During the second day of our recent cyclotouring trip to the Aizu mountains in northern Japan, we embarked on a little adventure to discover the ‘Forgotten Pass.’
In the evening of the first day, we climbed a small mountain pass, but found to our surprise that a tunnel now traversed the ridge that we had intended to climb.
It was getting dark, so we went through the bore, eager to reach our ryokan (inn) with its hot bath and sumptuous dinner. “Let’s climb the old road tomorrow,” suggested Natsuko.
Over breakfast, we looked at the topographic maps of the area. I was delighted to notice that the maps categorize roads by their width. The narrowest category is ‘less than 1.5 m (5 feet) wide.’ Even the tiny Japanese minitrucks won’t fit there. That is great information when choosing routes for cyclotouring! But for this ride, we had little to go by – the map hadn’t been updated since the tunnel was built. It still showed a road that was wide enough for 1-2 cars all the way across the pass.
The tunnel was built 10 years ago – as evidenced by a plaque on the portal – and at first, the old road looked in good shape.
But the new pavement didn’t last long. The road to the pass soon turned into a narrow, overgrown gravel path, with just a little pavement poking through once in a while. I was surprised how quickly the road had been reclaimed by nature once maintenance had ceased. It was fun to explore this ‘Forgotten Pass,’ as we named it. The autumn colors provided a beautiful backdrop for our ride, and without pavement or even gravel, we felt truly immersed in the scenery.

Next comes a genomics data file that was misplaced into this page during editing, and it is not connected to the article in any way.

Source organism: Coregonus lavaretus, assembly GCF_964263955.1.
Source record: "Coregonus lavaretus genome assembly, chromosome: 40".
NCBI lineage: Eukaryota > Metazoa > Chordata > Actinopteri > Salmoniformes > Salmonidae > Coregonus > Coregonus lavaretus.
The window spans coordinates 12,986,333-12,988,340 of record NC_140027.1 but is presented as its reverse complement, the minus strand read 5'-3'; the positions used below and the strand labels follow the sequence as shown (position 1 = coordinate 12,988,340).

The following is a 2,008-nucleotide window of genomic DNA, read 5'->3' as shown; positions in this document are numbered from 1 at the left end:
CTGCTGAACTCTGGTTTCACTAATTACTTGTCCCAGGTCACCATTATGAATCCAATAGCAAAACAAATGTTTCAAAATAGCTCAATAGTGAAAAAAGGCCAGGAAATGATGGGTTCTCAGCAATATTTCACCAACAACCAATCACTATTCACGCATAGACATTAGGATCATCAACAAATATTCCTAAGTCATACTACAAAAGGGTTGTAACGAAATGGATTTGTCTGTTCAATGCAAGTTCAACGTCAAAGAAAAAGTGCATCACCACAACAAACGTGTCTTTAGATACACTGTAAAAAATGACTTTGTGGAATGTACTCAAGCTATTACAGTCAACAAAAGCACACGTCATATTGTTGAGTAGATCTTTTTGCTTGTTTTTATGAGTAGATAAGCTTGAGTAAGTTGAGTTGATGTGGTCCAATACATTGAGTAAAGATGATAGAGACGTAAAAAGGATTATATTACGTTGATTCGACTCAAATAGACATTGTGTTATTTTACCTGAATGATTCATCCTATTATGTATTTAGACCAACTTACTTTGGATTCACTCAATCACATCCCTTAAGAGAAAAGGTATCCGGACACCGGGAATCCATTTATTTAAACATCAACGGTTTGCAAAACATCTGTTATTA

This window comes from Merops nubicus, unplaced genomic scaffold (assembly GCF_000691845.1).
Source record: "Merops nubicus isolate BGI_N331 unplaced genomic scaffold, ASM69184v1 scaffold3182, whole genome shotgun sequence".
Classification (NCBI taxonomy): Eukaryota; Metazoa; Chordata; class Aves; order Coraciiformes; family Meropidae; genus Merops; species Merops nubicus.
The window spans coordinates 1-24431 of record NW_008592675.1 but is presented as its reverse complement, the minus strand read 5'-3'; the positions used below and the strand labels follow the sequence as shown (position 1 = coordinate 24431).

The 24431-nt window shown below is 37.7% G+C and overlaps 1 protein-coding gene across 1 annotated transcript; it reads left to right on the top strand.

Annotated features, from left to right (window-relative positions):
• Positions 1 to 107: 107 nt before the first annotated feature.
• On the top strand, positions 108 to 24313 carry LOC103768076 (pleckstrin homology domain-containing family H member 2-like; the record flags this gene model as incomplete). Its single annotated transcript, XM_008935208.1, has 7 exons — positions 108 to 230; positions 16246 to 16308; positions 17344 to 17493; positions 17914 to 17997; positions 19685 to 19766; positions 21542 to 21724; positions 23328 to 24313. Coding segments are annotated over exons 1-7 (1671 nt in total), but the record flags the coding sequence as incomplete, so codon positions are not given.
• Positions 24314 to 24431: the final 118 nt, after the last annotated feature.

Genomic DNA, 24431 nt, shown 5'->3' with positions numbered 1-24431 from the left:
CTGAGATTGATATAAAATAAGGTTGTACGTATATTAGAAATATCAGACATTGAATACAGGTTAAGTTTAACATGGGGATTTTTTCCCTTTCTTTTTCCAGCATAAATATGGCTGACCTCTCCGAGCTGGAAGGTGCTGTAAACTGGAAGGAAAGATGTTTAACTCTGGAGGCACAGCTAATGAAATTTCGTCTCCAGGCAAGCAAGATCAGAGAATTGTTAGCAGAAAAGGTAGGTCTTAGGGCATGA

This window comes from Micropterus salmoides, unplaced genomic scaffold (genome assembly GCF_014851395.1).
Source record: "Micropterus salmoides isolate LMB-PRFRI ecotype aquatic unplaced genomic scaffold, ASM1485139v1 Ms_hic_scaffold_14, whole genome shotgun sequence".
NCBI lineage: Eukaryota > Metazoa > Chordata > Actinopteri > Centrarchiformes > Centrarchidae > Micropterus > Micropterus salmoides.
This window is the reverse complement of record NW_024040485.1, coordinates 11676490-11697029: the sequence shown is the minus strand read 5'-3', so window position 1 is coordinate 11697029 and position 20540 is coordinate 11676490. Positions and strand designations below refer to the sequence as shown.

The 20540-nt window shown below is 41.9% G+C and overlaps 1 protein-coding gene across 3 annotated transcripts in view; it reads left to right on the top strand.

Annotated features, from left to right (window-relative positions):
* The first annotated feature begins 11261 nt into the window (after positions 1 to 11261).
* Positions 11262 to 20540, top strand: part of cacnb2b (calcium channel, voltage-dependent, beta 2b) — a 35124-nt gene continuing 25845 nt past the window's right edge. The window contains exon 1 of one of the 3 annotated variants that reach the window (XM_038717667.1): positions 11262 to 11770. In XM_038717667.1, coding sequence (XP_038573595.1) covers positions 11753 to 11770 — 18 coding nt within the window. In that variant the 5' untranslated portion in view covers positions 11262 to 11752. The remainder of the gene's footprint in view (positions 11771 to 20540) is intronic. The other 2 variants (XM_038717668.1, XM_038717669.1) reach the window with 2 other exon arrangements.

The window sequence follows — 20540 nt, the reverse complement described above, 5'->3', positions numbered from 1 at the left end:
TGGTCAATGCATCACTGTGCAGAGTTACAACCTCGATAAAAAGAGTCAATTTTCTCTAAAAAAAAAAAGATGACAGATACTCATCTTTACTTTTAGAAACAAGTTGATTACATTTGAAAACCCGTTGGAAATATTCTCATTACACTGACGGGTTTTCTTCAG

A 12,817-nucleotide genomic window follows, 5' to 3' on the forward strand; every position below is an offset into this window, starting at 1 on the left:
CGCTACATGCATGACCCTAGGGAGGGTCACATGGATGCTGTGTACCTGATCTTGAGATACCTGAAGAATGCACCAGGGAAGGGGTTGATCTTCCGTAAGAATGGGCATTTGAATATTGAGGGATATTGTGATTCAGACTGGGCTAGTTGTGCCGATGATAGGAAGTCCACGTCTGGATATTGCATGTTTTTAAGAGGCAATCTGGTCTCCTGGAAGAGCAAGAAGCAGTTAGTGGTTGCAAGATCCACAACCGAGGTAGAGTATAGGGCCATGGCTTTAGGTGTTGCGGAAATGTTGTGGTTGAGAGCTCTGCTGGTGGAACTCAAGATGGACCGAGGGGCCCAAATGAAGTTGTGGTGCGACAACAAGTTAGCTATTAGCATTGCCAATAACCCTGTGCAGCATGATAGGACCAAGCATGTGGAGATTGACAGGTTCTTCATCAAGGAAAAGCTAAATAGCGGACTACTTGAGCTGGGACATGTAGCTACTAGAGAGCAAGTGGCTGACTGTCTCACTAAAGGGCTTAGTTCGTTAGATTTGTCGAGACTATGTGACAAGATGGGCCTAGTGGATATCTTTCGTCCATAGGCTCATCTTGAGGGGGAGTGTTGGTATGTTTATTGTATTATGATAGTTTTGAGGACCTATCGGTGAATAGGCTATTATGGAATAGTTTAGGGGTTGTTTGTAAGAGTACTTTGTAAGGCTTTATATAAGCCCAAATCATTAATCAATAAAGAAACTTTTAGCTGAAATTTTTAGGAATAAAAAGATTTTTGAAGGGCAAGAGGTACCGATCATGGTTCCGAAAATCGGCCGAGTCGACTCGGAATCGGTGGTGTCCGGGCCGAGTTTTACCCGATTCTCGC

Through the trees, we could see fresh snow on the mountains around us.
It was hard to believe that this was a ‘real’ road just a decade ago. The curves were still lined with mirrors to see around the corner and check whether other traffic was approaching. One is visible in the center of the photo. A decade of typhoon rains had turned the mirrors completely blind. Not that we needed mirrors – the ‘Forgotten Pass’ was deserted.
Road signs warning of falling rocks had fared better than the mirrors: They looked almost new. We had to laugh at this one: The entire road was covered with soil and rocks. There was no doubt that a lot of rocks had fallen during the last ten years.
The ‘road’ became narrower and rougher, until it was little more than a hiking trail. Judging from the tracks in the soft soil, it was frequented only by deer.
Then we reached the ‘Forgotten Pass.’ The slope was less steep here, and the road was in better shape. Once, there was a parking lot with a trailhead to hiking trails. A sign still reminded visitors that they were entering public forests here.
It was a little easier cycling on the downhill. Dry leaves rustled under our tires. In places we had to portage our bikes where big rocks had fallen onto the road.
And then we were on the new road again, which seemed deliciously smooth and fast after our off-pavement adventure. To think that in ten years’ time, this road would look like the mountain trail we just came down if it wasn’t maintained continuously!
The ‘Forgotten Pass’ was a poignant reminder that our presence in these mountains is ephemeral. We are only visitors, grateful that we can come here, but the mountains only belong to themselves.